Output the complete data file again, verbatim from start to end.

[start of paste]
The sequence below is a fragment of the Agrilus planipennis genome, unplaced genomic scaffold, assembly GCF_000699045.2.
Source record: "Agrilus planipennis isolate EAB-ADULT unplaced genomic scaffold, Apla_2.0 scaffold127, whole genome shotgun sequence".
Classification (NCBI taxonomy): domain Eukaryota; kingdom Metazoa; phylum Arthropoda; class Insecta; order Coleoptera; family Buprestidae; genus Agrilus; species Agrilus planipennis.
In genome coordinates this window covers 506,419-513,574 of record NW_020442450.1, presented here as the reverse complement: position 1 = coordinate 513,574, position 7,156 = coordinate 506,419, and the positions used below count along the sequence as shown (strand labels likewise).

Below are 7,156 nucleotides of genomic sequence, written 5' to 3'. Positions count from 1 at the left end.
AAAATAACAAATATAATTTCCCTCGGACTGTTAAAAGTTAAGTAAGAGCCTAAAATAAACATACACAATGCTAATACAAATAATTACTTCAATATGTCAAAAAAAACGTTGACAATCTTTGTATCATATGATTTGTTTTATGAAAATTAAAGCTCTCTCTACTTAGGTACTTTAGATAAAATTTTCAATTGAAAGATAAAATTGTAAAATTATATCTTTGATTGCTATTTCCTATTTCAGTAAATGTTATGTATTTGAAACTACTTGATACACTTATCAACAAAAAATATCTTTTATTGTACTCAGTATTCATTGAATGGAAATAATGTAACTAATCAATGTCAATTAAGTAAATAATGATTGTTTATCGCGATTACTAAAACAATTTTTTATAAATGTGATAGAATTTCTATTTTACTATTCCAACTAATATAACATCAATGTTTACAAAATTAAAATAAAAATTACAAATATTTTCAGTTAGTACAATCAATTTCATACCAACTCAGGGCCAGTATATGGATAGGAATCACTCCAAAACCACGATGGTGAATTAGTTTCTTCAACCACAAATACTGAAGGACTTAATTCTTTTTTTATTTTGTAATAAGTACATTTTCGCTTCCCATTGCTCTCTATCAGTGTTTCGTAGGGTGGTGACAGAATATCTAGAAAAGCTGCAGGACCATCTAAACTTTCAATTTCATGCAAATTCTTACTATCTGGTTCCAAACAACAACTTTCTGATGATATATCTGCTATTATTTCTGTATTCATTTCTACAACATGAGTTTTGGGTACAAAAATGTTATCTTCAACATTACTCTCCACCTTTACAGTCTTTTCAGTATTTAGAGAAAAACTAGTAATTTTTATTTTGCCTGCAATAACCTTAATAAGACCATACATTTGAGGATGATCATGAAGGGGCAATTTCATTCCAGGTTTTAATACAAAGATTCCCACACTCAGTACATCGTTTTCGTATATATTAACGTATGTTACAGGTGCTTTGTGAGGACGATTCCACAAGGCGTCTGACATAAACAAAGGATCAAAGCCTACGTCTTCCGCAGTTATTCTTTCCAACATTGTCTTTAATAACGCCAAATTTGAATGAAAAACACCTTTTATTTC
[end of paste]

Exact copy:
The sequence below is a fragment of the Agrilus planipennis genome, unplaced genomic scaffold, assembly GCF_000699045.2.
Source record: "Agrilus planipennis isolate EAB-ADULT unplaced genomic scaffold, Apla_2.0 scaffold127, whole genome shotgun sequence".
Classification (NCBI taxonomy): domain Eukaryota; kingdom Metazoa; phylum Arthropoda; class Insecta; order Coleoptera; family Buprestidae; genus Agrilus; species Agrilus planipennis.
In genome coordinates this window covers 506,419-513,574 of record NW_020442450.1, presented here as the reverse complement: position 1 = coordinate 513,574, position 7,156 = coordinate 506,419, and the positions used below count along the sequence as shown (strand labels likewise).

Below are 7,156 nucleotides of genomic sequence, written 5' to 3'. Positions count from 1 at the left end.
AAAATAACAAATATAATTTCCCTCGGACTGTTAAAAGTTAAGTAAGAGCCTAAAATAAACATACACAATGCTAATACAAATAATTACTTCAATATGTCAAAAAAAACGTTGACAATCTTTGTATCATATGATTTGTTTTATGAAAATTAAAGCTCTCTCTACTTAGGTACTTTAGATAAAATTTTCAATTGAAAGATAAAATTGTAAAATTATATCTTTGATTGCTATTTCCTATTTCAGTAAATGTTATGTATTTGAAACTACTTGATACACTTATCAACAAAAAATATCTTTTATTGTACTCAGTATTCATTGAATGGAAATAATGTAACTAATCAATGTCAATTAAGTAAATAATGATTGTTTATCGCGATTACTAAAACAATTTTTTATAAATGTGATAGAATTTCTATTTTACTATTCCAACTAATATAACATCAATGTTTACAAAATTAAAATAAAAATTACAAATATTTTCAGTTAGTACAATCAATTTCATACCAACTCAGGGCCAGTATATGGATAGGAATCACTCCAAAACCACGATGGTGAATTAGTTTCTTCAACCACAAATACTGAAGGACTTAATTCTTTTTTTATTTTGTAATAAGTACATTTTCGCTTCCCATTGCTCTCTATCAGTGTTTCGTAGGGTGGTGACAGAATATCTAGAAAAGCTGCAGGACCATCTAAACTTTCAATTTCATGCAAATTCTTACTATCTGGTTCCAAACAACAACTTTCTGATGATATATCTGCTATTATTTCTGTATTCATTTCTACAACATGAGTTTTGGGTACAAAAATGTTATCTTCAACATTACTCTCCACCTTTACAGTCTTTTCAGTATTTAGAGAAAAACTAGTAATTTTTATTTTGCCTGCAATAACCTTAATAAGACCATACATTTGAGGATGATCATGAAGGGGCAATTTCATTCCAGGTTTTAATACAAAGATTCCCACACTCAGTACATCGTTTTCGTATATATTAACGTATGTTACAGGTGCTTTGTGAGGACGATTCCACAAGGCGTCTGACATAAACAAAGGATCAAAGCCTACGTCTTCCGCAGTTATTCTTTCCAACATTGTCTTTAATAACGCCAAATTTGAATGAAAAACACCTTTTATTTC